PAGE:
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The suffix -el can derive verbs from other verbs. The derived verbs denote a repetition of the action of the base form, for example: koche to cough > kochelje to cough constantly, hinkje to limp > hinkelje to hop. In a few cases, the suffix can be involved in stacking with the likewise frequentative suffix -k. An example is driuw-k-el-je to float slowly from driuwe to float, although an alternative analysis is also available.

Other verbal suffixes with an iterative or frequentative function are -er and -k.

[+]General properties

The suffix -el derives verbs from other verbs, denoting a repetition of the action of the base form. The base form often has an iterative or frequentative function already, so the derivation only serves as a reinforcement of this function. Examples are given in the table below:

Table 1
Base form Derivation
bidde to pray biddelje to beg for
wjukje to wing wjukkelje to flutter
hippe to hop hippelje to hop
gnibje to nibble gnibbelje to nibble on
ride to drive ridelje to tremble
wippe to hop wippelje to wobble
weve to weave wevelje to sway
stoarte to crash stoartelje to stumble
rûze to make a noise rûzelje to rustle
ferwoastje to destroy ferwoastelje to destroy
It is questionable whether one can always speak of synchronic derivations in these cases. The relation between derivation and base form is opaque anyhow in kwatte to spit > kwattelje to scribble and skowe to slide > skoffelje to shuffle.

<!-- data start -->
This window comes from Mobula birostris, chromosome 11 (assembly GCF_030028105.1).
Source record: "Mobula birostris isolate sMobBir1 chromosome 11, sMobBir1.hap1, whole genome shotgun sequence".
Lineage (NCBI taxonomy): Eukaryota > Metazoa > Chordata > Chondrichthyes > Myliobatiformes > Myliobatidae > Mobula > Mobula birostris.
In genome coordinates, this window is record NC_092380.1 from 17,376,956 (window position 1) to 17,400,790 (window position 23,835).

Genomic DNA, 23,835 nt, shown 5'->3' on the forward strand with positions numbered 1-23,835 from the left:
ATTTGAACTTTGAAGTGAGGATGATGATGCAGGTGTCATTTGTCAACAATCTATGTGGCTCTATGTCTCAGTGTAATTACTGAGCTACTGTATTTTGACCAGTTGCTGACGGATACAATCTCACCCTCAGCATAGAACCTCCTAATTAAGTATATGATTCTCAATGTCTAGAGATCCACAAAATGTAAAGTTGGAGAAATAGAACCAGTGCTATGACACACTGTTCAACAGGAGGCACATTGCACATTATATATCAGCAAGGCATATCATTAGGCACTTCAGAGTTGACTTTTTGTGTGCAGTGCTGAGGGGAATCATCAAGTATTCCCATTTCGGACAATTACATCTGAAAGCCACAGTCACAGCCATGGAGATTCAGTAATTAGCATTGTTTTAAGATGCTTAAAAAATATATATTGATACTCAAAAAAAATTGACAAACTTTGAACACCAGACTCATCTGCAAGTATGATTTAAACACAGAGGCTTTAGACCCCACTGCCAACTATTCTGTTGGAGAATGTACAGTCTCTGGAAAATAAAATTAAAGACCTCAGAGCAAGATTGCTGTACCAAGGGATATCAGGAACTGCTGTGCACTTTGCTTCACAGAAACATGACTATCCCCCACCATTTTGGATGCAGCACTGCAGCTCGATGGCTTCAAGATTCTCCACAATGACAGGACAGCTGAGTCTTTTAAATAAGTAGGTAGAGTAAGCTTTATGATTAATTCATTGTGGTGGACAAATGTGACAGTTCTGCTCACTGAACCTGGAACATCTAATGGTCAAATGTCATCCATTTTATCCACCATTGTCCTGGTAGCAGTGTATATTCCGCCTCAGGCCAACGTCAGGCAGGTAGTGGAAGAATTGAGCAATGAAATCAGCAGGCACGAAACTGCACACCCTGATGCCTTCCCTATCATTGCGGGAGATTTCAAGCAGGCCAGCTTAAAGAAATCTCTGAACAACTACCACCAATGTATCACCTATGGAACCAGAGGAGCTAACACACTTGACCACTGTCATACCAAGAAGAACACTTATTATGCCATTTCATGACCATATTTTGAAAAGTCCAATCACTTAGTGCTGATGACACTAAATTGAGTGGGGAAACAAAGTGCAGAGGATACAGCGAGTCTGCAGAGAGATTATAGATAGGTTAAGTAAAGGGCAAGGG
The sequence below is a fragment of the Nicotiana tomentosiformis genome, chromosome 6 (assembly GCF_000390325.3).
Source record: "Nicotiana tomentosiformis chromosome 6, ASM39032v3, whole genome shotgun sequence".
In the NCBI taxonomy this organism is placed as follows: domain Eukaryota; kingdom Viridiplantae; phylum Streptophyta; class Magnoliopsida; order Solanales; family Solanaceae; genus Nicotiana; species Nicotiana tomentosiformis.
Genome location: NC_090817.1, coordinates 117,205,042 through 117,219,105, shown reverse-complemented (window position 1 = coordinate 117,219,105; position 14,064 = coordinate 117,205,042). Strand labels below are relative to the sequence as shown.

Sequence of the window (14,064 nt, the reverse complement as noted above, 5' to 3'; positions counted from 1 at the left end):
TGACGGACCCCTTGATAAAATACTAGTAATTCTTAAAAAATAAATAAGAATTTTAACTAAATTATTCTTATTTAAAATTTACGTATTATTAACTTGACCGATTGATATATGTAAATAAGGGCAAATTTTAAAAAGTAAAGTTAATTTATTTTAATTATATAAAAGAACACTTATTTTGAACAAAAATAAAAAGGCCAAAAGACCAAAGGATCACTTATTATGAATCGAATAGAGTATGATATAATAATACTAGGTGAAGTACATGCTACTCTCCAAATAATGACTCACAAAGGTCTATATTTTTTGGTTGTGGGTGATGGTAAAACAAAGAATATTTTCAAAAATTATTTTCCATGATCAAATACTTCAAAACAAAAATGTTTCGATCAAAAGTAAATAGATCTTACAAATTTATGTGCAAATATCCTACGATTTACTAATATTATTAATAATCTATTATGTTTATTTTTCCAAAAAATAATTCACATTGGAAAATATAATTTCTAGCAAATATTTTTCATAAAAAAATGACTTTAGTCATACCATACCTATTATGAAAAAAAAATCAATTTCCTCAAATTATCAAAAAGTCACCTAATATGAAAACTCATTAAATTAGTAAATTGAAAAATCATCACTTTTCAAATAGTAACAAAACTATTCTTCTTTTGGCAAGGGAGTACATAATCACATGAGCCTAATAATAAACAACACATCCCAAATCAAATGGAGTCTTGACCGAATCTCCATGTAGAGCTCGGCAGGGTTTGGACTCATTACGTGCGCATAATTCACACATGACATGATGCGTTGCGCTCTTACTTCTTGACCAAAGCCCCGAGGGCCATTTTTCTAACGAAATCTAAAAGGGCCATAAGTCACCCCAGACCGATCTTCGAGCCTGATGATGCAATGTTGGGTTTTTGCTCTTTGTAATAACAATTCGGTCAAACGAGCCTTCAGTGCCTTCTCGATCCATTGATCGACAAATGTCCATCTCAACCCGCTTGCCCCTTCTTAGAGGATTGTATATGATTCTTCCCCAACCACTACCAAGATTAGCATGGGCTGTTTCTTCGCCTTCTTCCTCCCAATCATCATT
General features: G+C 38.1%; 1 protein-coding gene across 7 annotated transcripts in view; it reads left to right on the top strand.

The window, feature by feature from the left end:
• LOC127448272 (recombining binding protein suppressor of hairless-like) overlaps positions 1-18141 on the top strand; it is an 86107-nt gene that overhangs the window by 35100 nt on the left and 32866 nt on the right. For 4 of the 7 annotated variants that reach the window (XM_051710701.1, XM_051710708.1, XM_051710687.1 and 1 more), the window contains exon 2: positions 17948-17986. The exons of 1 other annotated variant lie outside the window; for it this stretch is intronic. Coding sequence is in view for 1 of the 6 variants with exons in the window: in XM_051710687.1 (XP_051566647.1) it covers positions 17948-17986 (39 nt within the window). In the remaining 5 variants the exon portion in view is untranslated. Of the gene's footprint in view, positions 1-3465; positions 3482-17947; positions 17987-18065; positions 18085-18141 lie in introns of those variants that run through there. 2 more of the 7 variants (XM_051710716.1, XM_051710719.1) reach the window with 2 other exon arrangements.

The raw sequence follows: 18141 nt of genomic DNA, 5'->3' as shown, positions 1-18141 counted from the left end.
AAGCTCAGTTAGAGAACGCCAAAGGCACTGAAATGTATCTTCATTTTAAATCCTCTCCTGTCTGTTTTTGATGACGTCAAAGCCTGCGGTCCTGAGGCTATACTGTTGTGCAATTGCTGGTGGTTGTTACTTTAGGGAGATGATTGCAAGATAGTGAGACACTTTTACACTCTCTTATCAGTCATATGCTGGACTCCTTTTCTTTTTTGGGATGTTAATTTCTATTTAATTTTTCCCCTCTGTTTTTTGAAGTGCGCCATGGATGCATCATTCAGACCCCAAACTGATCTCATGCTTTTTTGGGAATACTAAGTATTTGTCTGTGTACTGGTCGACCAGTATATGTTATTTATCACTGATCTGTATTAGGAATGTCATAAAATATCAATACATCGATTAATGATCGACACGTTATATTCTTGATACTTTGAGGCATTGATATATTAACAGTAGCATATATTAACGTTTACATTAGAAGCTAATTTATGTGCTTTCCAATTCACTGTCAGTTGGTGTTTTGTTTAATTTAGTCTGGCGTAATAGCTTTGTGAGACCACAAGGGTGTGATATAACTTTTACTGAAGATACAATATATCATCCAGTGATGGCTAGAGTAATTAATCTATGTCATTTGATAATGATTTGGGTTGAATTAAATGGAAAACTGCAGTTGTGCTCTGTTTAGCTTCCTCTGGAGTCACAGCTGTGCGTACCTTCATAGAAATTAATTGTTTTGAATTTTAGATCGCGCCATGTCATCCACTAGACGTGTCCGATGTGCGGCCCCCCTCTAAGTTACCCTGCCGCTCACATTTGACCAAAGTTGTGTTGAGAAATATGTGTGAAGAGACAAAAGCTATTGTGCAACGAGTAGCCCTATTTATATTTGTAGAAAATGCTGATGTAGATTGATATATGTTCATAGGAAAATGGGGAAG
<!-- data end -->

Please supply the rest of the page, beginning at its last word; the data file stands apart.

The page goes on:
It should be noted that most base verbs inflect according the weak verbs of class I. After suffixation, they switch to class II (for verbal inflection, see weak verbs.

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Another suffix -el

There is another suffix -el that derives adjectives from verbs.

[+]Relation to the suffix -er

Next to the suffix -el [əl] is a comparable suffix -er, which can also derive verbs from other verbs. There is no clear rule for the choice between the use of -er or -el. One could say that verbs of which the base form ends in /r/ get the suffix -el (for example soarje to simmer > soarrelje to keep something simmering) and that verbs of which the base form ends in /l/ get the suffix -er (for example op-en-delje to go up and down > op-en-delderje to screw). Base forms ending in a different consonant do not have such a clear rule, however.

Sometimes, the forms with -el and -er are interchangeable:

Table 2
Base form Derivation
sypje to seep sipelje / siperje to seep through
knûkje to get creased knûkelje / knûkerje to crease
stuitsje to be stopped stuitelje / stuiterje to stumble
kipe to topple over kipelje / kiperje to topple

The suffix -k likewise indicates iterativity. The suffixes -k and -el can be stacked, in that order, although this phenomenon is quite rare. The only cases are far-k-el-je to go boating (from farre to sail) and driuw-k-el-je to float slowly from driuwe to float. In addition, we have trip-k-el-je to trip, next to the forms tripkje and trippelje with the same meaning (but the base form trippe is extremely rare).

An alternative analysis could be to derive these "double" forms from derivations with the suffix -k. For example, we would then get the development farre > far-k-je > far-k-el-je. In this way, the assumption of stacking is not necessary.

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This topic is mainly based on Hoekstra (1998:142).

  • Hoekstra, Jarich1998Fryske wurdfoarmingLjouwertFryske Akademy